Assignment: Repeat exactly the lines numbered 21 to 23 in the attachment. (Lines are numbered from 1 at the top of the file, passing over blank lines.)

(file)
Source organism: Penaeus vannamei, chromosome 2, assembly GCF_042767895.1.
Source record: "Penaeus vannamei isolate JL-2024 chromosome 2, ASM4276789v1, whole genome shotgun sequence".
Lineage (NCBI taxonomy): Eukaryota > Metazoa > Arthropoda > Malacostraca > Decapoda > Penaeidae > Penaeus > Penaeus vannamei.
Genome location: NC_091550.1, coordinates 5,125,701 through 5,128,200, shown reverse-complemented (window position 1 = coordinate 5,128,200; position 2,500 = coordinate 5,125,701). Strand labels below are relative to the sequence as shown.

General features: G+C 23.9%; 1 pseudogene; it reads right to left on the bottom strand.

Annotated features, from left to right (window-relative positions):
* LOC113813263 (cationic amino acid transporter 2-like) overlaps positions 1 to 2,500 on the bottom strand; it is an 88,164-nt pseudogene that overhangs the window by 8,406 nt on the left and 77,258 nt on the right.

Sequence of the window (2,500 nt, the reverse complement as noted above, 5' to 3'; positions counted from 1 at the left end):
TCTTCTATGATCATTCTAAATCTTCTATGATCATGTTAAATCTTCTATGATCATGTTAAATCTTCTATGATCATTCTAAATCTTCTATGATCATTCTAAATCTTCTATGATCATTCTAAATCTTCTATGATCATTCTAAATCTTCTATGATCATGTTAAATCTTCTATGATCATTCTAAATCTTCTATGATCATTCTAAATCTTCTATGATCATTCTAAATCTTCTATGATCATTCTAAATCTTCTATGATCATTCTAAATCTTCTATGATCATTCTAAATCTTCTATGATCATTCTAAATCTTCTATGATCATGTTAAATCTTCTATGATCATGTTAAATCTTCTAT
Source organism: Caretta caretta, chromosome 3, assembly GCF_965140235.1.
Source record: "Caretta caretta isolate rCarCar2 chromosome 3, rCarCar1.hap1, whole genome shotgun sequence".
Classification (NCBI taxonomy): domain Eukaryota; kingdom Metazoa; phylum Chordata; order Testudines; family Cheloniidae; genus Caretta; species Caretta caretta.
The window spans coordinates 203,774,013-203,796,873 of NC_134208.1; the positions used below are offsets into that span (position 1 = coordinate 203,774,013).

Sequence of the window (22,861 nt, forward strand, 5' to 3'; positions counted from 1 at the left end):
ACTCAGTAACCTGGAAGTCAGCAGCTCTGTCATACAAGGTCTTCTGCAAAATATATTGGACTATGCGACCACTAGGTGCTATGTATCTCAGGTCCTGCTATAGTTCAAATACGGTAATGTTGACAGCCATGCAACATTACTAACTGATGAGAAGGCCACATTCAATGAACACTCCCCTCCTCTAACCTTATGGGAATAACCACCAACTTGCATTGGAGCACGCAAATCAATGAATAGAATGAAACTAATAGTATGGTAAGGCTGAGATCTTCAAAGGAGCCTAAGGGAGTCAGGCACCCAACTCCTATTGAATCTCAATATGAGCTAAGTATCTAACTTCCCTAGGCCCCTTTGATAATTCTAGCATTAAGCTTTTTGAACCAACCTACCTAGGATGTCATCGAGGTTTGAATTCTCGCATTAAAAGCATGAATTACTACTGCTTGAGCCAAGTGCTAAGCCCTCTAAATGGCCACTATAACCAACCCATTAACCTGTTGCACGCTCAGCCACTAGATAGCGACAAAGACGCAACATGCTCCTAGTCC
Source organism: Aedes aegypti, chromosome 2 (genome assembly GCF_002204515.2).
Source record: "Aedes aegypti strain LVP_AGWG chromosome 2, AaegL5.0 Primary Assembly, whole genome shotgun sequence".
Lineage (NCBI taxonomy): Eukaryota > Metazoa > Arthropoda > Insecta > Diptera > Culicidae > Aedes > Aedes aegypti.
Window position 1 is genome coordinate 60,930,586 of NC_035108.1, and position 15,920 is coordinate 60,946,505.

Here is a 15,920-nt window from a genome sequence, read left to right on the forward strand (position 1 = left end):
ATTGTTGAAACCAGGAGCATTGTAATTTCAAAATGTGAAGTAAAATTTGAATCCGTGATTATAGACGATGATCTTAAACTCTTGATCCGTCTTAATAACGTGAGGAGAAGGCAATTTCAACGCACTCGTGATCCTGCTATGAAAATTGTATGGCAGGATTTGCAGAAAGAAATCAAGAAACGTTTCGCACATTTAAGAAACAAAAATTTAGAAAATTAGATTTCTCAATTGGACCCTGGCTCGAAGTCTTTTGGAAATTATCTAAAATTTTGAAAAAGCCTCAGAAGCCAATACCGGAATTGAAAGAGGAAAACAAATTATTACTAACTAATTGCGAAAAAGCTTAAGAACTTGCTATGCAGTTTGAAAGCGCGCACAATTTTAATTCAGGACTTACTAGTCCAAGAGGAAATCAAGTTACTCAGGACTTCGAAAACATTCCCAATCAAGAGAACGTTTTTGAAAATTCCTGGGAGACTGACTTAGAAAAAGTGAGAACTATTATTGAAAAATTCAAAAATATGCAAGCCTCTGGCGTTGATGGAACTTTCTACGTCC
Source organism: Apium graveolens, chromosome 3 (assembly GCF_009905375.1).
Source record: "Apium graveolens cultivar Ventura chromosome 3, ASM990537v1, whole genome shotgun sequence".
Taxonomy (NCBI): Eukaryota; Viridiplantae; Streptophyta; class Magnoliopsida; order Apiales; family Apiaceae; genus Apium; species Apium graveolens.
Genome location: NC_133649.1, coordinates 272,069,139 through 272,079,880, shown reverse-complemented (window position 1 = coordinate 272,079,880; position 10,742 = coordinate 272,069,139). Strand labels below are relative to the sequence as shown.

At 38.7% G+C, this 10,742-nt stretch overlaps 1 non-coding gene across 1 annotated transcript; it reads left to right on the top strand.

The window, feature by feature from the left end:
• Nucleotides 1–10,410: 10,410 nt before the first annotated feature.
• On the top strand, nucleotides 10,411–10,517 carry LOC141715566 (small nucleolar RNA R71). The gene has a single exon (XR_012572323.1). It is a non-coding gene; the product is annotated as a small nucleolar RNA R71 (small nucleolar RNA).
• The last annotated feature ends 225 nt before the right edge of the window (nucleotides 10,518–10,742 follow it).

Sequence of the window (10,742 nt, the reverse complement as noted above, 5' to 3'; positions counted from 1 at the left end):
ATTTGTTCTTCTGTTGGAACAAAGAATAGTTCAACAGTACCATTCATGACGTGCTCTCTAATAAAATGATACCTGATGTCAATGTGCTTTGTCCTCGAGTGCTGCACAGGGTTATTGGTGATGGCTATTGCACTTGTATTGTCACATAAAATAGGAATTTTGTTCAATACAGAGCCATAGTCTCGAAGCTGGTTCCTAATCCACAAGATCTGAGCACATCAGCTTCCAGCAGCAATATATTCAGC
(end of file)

ATTGTTGAAACCAGGAGCATTGTAATTTCAAAATGTGAAGTAAAATTTGAATCCGTGATTATAGACGATGATCTTAAACTCTTGATCCGTCTTAATAACGTGAGGAGAAGGCAATTTCAACGCACTCGTGATCCTGCTATGAAAATTGTATGGCAGGATTTGCAGAAAGAAATCAAGAAACGTTTCGCACATTTAAGAAACAAAAATTTAGAAAATTAGATTTCTCAATTGGACCCTGGCTCGAAGTCTTTTGGAAATTATCTAAAATTTTGAAAAAGCCTCAGAAGCCAATACCGGAATTGAAAGAGGAAAACAAATTATTACTAACTAATTGCGAAAAAGCTTAAGAACTTGCTATGCAGTTTGAAAGCGCGCACAATTTTAATTCAGGACTTACTAGTCCAAGAGGAAATCAAGTTACTCAGGACTTCGAAAACATTCCCAATCAAGAGAACGTTTTTGAAAATTCCTGGGAGACTGACTTAGAAAAAGTGAGAACTATTATTGAAAAATTCAAAAATATGCAAGCCTCTGGCGTTGATGGAACTTTCTACGTCC
Source organism: Apium graveolens, chromosome 3 (assembly GCF_009905375.1).
Source record: "Apium graveolens cultivar Ventura chromosome 3, ASM990537v1, whole genome shotgun sequence".